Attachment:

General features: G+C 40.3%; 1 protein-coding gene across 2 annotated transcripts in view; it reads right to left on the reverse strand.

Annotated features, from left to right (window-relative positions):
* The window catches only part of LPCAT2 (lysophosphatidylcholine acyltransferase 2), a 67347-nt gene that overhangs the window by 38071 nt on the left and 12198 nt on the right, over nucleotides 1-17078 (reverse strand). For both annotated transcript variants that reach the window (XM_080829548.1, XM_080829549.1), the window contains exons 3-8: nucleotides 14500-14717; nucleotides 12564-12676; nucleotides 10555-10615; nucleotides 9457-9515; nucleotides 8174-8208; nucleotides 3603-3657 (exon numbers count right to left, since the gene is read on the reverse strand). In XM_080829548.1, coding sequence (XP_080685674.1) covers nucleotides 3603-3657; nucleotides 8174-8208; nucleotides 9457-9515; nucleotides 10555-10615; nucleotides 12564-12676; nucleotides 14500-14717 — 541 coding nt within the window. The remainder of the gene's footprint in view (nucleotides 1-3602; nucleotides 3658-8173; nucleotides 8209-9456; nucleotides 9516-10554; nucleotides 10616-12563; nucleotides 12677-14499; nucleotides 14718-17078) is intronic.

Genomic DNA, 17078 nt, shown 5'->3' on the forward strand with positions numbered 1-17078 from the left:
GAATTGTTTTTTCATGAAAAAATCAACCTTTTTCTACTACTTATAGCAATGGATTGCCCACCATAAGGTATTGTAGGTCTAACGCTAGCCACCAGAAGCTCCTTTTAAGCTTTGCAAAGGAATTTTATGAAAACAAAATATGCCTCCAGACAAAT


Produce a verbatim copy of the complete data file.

General features: G+C 40.3%; 1 protein-coding gene across 2 annotated transcripts in view; it reads right to left on the reverse strand.

Annotated features, from left to right (window-relative positions):
* The window catches only part of LPCAT2 (lysophosphatidylcholine acyltransferase 2), a 67347-nt gene that overhangs the window by 38071 nt on the left and 12198 nt on the right, over nucleotides 1-17078 (reverse strand). For both annotated transcript variants that reach the window (XM_080829548.1, XM_080829549.1), the window contains exons 3-8: nucleotides 14500-14717; nucleotides 12564-12676; nucleotides 10555-10615; nucleotides 9457-9515; nucleotides 8174-8208; nucleotides 3603-3657 (exon numbers count right to left, since the gene is read on the reverse strand). In XM_080829548.1, coding sequence (XP_080685674.1) covers nucleotides 3603-3657; nucleotides 8174-8208; nucleotides 9457-9515; nucleotides 10555-10615; nucleotides 12564-12676; nucleotides 14500-14717 — 541 coding nt within the window. The remainder of the gene's footprint in view (nucleotides 1-3602; nucleotides 3658-8173; nucleotides 8209-9456; nucleotides 9516-10554; nucleotides 10616-12563; nucleotides 12677-14499; nucleotides 14718-17078) is intronic.

Genomic DNA, 17078 nt, shown 5'->3' on the forward strand with positions numbered 1-17078 from the left:
GAATTGTTTTTTCATGAAAAAATCAACCTTTTTCTACTACTTATAGCAATGGATTGCCCACCATAAGGTATTGTAGGTCTAACGCTAGCCACCAGAAGCTCCTTTTAAGCTTTGCAAAGGAATTTTATGAAAACAAAATATGCCTCCAGACAAAT